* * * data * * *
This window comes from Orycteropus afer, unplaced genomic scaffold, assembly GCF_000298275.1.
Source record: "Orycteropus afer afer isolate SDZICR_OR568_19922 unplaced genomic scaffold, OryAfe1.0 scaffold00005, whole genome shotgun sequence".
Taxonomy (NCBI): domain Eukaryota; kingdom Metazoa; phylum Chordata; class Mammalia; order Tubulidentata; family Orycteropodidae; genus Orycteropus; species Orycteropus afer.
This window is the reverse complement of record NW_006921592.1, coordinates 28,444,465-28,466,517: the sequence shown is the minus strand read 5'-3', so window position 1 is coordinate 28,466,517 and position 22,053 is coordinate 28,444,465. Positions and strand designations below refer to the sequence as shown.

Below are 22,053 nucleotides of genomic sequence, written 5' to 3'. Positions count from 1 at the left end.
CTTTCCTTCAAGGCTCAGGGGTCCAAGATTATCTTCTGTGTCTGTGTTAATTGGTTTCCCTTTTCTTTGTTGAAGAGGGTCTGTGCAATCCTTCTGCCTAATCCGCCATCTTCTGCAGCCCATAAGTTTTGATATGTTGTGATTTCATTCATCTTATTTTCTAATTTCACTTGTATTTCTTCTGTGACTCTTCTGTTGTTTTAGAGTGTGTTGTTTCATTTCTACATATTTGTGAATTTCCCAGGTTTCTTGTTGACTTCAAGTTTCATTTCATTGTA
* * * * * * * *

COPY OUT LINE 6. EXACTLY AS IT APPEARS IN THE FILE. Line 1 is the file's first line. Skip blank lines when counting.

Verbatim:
CTTTCCTTCAAGGCTCAGGGGTCCAAGATTATCTTCTGTGTCTGTGTTAATTGGTTTCCCTTTTCTTTGTTGAAGAGGGTCTGTGCAATCCTTCTGCCTAATCCGCCATCTTCTGCAGCCCATAAGTTTTGATATGTTGTGATTTCATTCATCTTATTTTCTAATTTCACTTGTATTTCTTCTGTGACTCTTCTGTTGTTTTAGAGTGTGTTGTTTCATTTCTACATATTTGTGAATTTCCCAGGTTTCTTGTTGACTTCAAGTTTCATTTCATTGTA